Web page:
Fewer stocks to trade, less players to trade them, and the rise of HFT, which generally utilizes strategies which are net neutral, all serve to lessen the range of opinions in the market.
Passive Investing, where investors place their money in index mutual funds or ETFs rather than actively managed funds, has been increasing over the past decade. A recent report from Moody’s Investors Service says over 28% of assets under management are currently in passive investments, and expects that to increase to over 50% by 2024.
Passive Investing can dampen volatility as new funds are continuously deployed into the same stocks, rather than moved between sectors, or out of stocks entirely, into cash or bonds or commodities.
The new Fiduciary rules, in place since June 9, will make passive investments even more attractive, given the risk of underperformance and higher fees by actively managed funds.
More Frequent Option Expiration
Options on U.S. Stocks used to expire once a month, or even once per quarter, but now SPX, the index that tracks the S&P 500 stocks, has options that expire three times per week, with some days having AM and PM expirations on the same day. These all give investors new ways to offload risk in any time frame, lessening the need to buy and sell in the open market to adjust their positions. Moreover, investors fine-tune their bets to the point that they don’t need to overreact to market moves, which can create volatility.
New Highs and Record Lows
How do we explain the high returns we’ve been seeing, and the record low volatility, with the level of uncertainty in the air? Have we become so complacent that we just don’t react to unsettling news anymore? Perhaps investors, and the American public in general, are just getting used to the new normal. With the constant barrage of unprecedented news, we cannot turn on the TV without hearing about Russia, N. Korea, Healthcare, Climate control, and a number of globally important issues.
These types of events usually affect the market in one way or another, although the current reactions of investors are also unprecedented. Are we just desensitized to political turmoil, complacently enjoying decent returns? Some have concerns that this apparent complacency leaves investors ill-prepared for an inevitable shock to the system.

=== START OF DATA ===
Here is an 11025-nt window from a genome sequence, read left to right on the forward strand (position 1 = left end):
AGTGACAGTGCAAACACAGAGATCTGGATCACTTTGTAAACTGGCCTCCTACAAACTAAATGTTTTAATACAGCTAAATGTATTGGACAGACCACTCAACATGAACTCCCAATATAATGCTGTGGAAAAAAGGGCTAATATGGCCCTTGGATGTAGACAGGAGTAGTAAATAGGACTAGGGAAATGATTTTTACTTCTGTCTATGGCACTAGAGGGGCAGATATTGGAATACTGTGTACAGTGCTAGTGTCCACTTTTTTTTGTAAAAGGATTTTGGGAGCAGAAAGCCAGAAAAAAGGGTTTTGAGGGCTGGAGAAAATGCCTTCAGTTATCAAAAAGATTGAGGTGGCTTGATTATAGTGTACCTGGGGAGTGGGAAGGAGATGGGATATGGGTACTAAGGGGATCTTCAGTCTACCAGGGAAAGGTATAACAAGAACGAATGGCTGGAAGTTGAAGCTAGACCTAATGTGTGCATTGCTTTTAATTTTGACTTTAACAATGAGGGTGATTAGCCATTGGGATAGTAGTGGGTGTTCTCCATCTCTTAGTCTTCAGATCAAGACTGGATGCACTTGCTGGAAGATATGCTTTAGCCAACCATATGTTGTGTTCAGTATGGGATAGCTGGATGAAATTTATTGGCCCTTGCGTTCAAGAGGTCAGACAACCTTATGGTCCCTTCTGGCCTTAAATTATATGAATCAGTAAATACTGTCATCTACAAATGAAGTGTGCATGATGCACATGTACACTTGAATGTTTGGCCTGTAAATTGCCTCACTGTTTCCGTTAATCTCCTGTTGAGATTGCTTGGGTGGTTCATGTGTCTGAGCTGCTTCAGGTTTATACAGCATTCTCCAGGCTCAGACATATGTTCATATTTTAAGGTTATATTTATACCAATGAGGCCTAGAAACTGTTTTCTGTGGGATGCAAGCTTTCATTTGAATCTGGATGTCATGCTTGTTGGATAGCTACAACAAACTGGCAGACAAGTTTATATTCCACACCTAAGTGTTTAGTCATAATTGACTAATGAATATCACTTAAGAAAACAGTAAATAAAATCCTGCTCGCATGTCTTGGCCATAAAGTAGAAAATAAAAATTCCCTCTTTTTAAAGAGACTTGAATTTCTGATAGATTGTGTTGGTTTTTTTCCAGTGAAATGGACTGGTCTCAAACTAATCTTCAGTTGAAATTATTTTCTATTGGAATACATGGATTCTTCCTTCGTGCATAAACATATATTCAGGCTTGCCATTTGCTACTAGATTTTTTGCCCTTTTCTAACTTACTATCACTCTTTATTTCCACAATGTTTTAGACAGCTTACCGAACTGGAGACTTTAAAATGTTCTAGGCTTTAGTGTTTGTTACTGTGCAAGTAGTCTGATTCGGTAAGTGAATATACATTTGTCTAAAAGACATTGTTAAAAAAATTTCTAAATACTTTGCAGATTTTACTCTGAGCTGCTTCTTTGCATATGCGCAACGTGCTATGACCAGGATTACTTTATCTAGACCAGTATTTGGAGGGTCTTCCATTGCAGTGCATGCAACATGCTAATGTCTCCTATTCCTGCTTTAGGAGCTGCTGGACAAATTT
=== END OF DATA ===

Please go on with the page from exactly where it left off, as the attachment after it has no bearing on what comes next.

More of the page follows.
Something’s Got to Give
Historically, low volatility is good for markets, but something’s got to give sooner or later. Typically, when the VIX is high, the S&P 500 is low, which could be an appealing time to buy. When the VIX increases, the S&P 500 generally decreases. If the VIX increases too rapidly, however, investors become concerned that the market will continue to decrease and begin to react irrationally. It is this fear factor that make it difficult to trade during market volatility.
Trade with Confidence During High or Low Volatility
Experience matters, and Great Point Capital is a selected team of experienced traders. Regardless of the times at hand, an experienced trader will know how to react, or not react, to events that could rattle a new up and coming trader.
Having a stable trading platform is always important, but when volatility returns, having the right software to handle increasing quote traffic will dictate whether you can take advantage of the trading environment, or get swamped by it. Experience the sophisticated trading platform of Takion for superior performance based on your trading style. Great Point Capital is a member of FINRA.
Great Point Capital has been serving the trading community since 2001. Our 100+ prop traders actively trade the firm’s capital, specializing in equities and equity options. We are one of the very few firms able to offer access to Takion Software Platform, enhancing your trading performance. To earn to your maximum potential in times of low or high volatility, contact us today to speak with one of our knowledgeable staff.